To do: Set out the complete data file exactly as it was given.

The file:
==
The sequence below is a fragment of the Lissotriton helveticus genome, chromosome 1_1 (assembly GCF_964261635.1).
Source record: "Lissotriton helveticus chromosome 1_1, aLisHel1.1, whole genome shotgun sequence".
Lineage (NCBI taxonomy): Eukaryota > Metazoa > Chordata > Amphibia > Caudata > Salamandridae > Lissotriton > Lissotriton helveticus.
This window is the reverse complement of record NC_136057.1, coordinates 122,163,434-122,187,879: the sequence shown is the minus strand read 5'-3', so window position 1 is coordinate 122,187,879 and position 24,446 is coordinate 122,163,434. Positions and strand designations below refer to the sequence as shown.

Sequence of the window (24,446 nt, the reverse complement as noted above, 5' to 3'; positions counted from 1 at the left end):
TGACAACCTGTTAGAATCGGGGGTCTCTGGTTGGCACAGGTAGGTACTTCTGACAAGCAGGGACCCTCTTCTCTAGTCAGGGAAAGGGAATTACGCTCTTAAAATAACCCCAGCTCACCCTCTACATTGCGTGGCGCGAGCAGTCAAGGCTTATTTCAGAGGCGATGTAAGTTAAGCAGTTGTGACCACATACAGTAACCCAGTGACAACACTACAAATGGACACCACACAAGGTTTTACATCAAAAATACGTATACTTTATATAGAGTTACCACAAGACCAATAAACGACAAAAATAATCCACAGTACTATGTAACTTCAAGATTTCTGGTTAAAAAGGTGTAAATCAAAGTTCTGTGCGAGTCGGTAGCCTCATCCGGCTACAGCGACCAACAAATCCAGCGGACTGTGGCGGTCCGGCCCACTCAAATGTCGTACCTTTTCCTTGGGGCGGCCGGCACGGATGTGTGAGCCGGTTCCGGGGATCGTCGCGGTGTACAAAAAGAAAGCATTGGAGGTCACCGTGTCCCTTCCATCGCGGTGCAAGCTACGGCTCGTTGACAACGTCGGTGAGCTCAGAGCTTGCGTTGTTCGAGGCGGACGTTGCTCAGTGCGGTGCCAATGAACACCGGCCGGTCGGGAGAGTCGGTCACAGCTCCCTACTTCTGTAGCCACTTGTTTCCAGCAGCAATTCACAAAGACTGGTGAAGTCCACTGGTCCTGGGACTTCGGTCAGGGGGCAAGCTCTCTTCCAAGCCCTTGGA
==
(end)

The sequence below is a fragment of the Lissotriton helveticus genome, chromosome 1_1 (assembly GCF_964261635.1).
Source record: "Lissotriton helveticus chromosome 1_1, aLisHel1.1, whole genome shotgun sequence".
Lineage (NCBI taxonomy): Eukaryota > Metazoa > Chordata > Amphibia > Caudata > Salamandridae > Lissotriton > Lissotriton helveticus.
This window is the reverse complement of record NC_136057.1, coordinates 122,163,434-122,187,879: the sequence shown is the minus strand read 5'-3', so window position 1 is coordinate 122,187,879 and position 24,446 is coordinate 122,163,434. Positions and strand designations below refer to the sequence as shown.

Sequence of the window (24,446 nt, the reverse complement as noted above, 5' to 3'; positions counted from 1 at the left end):
TGACAACCTGTTAGAATCGGGGGTCTCTGGTTGGCACAGGTAGGTACTTCTGACAAGCAGGGACCCTCTTCTCTAGTCAGGGAAAGGGAATTACGCTCTTAAAATAACCCCAGCTCACCCTCTACATTGCGTGGCGCGAGCAGTCAAGGCTTATTTCAGAGGCGATGTAAGTTAAGCAGTTGTGACCACATACAGTAACCCAGTGACAACACTACAAATGGACACCACACAAGGTTTTACATCAAAAATACGTATACTTTATATAGAGTTACCACAAGACCAATAAACGACAAAAATAATCCACAGTACTATGTAACTTCAAGATTTCTGGTTAAAAAGGTGTAAATCAAAGTTCTGTGCGAGTCGGTAGCCTCATCCGGCTACAGCGACCAACAAATCCAGCGGACTGTGGCGGTCCGGCCCACTCAAATGTCGTACCTTTTCCTTGGGGCGGCCGGCACGGATGTGTGAGCCGGTTCCGGGGATCGTCGCGGTGTACAAAAAGAAAGCATTGGAGGTCACCGTGTCCCTTCCATCGCGGTGCAAGCTACGGCTCGTTGACAACGTCGGTGAGCTCAGAGCTTGCGTTGTTCGAGGCGGACGTTGCTCAGTGCGGTGCCAATGAACACCGGCCGGTCGGGAGAGTCGGTCACAGCTCCCTACTTCTGTAGCCACTTGTTTCCAGCAGCAATTCACAAAGACTGGTGAAGTCCACTGGTCCTGGGACTTCGGTCAGGGGGCAAGCTCTCTTCCAAGCCCTTGGA